The course attendants will:
- Evaluate water-rock interactions controlling inorganic aqueous geochemistry and element cycling with water movement in the hydrosphere, as well as drinking water quality.
- Combine the use of classical methods and of 1D-reactive transport modeling (PHREEQC), to substantiate a qualitative and quantitative interpretation of water chemistry development along flow paths (e.g., in aquifers) and diffusion-controlled gradients (e.g., seabed).
- Trace water chemistry as it develops in the terrestrial hydrological cycle: in rain water, through aquifers and to its discharge, by using major ion chemistry as natural tracers.
- Formulate and apply problem-specific chemical reactions for aqueous geochemical processes, such as mineral dissolution and precipitation, ion exchange, diffusion and dispersion, surface adsorption and redox processes.
- Use groundwater chemistry data to delineate the geology, hydrogeology, and hydrological processes such as flow paths and travel times.
Exercises and assignments comprise real datasets, presenting the students with major global issues of today that can be observed, evaluated or solved within the discipline of aqueous geochemistry. Modern examples include: silicate weathering and the carbon cycle; permafrost and wetland hydrochemistry; assessing nitrogen cycling using 2D reactive transport modelling; and ocean acidification.
MSc Programme in Geology-Geoscience
Knowledge: Attendants will acquire knowledge on:
- Major chemistry of water, water quality, and analysis accuracy
- The relation between aqueous inorganic geochemistry, sediment mineralogy, and water movement/hydrogeology that control geochemical processes/water-rock interaction (mineral/gas dissolution and precipitation/degassing, saturation state and partial gas pressures, ion exchange, surface complexation, redox reactions)
- Diffusion and dispersion in relation to aqueous inorganic geochemistry
- Chemical speciation in water, batch and 1D reactive transport modeling with PHREEQC (a free, generic aqueous geochemistry code).
Skills: Attendants will acquire skills to:
- Assess quality of water and water analyses; write and make use of geochemical reaction equations for various water-rock interactions, and equations for diffusion/dispersion;
- Assess controlling geochemical processes based on water analyses, sediment mineralogy, and hydrogeology;
- Conduct chemical speciation, batch and 1D reactive transport modeling with PHREEQC.
Competences: Competences acquired:
- Break-down data sets of water analyses, sediment mineralogy and hydrology to evaluate qualitatively and quantitatively the geochemical and physical/hydrogeological processes controlling element fluxes and aqueous geochemistry of the hydrosphere, including groundwater chemistry and drinking water quality.
- Combine and reformulate general geochemical reaction equations for aqueous and solid-aqueous processes into problem-specific reaction equations which clearly express the nature of the problem at hand.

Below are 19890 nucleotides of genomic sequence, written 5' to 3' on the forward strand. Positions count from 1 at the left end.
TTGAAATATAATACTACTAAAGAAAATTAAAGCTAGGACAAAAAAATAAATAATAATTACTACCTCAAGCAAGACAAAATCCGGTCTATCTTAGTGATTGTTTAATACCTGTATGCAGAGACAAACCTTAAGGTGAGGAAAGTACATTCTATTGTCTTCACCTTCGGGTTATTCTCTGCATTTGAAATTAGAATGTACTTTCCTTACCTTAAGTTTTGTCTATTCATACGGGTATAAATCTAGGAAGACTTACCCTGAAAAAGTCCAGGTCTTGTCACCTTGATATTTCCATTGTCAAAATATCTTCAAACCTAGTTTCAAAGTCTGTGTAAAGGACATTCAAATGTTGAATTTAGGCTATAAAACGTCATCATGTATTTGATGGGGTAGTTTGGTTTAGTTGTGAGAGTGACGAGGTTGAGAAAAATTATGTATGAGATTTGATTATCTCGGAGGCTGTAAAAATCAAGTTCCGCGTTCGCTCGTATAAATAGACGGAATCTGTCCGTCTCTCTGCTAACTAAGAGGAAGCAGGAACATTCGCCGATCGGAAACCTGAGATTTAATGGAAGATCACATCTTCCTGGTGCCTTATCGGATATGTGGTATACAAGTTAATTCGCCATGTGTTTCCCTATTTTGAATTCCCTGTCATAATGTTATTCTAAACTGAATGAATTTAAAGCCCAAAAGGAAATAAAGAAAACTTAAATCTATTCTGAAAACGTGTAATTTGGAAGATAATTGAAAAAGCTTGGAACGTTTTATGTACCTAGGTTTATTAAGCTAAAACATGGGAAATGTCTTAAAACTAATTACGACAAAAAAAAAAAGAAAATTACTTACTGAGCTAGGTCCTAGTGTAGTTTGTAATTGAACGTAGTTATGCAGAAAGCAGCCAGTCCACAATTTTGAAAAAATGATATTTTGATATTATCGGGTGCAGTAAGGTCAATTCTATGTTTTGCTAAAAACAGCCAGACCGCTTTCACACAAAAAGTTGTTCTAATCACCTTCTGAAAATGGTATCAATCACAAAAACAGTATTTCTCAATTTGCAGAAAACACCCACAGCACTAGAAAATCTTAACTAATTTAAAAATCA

- To formulate and test hypotheses, and make predictions, regarding groundwater geochemistry by conducting numerical speciation, batch and reactive transport (flow or diffusion) modeling.
The form of teaching is mostly flipped classroom, combined with generally very short introductory lectures, and mostly consisting of class exercises and discussions, case studies, and reading and evaluation of scientific papers. During the course each student will work on the own course notes which in the end will form their own "Guide to Aqueous Geochemistry". This 'guide' is to be handed in by the end of the course.
Please see Absalon course page.
BSc in Geology, Physical Geography, Geosciences, Marine Sciences, Environmental Engineering, Inorganic Chemistry, or equivalent is recommended.
During the course, the attendants will receive constructive oral feedback from the teacher and written feedback from peer students (using peergrade.io) to their course. The students will receive written feedback (in addition to the mark) to their handed in final report (which constitute the course notes in form of a self made 'Guide to Aqueous Geochemistry'; please see above).
- 7,5 ECTS
- Type of assessment
- Type of assessment details
- During the course each student will work on their own course notes which in the end will form their own "Guide to Aqueous Geochemistry". This 'guide' is to be handed in by the end of the course.
- All aids allowed
- Marking scale
- 7-point grading scale
- Censorship form
- No external censorship
Several internal examiners
Criteria for exam assessment
See Learning Outcome.
Single subject courses (day)
- Course number
- 7,5 ECTS
- Programme level
- Full Degree Master
- Block 3
The number of seats may be reduced in the late registration period
- Study Board of Geosciences and Management
- Department of Geoscience and Natural Resource Management
- Faculty of Science
- Søren Jessen (2-756c426b6970306d7730666d)
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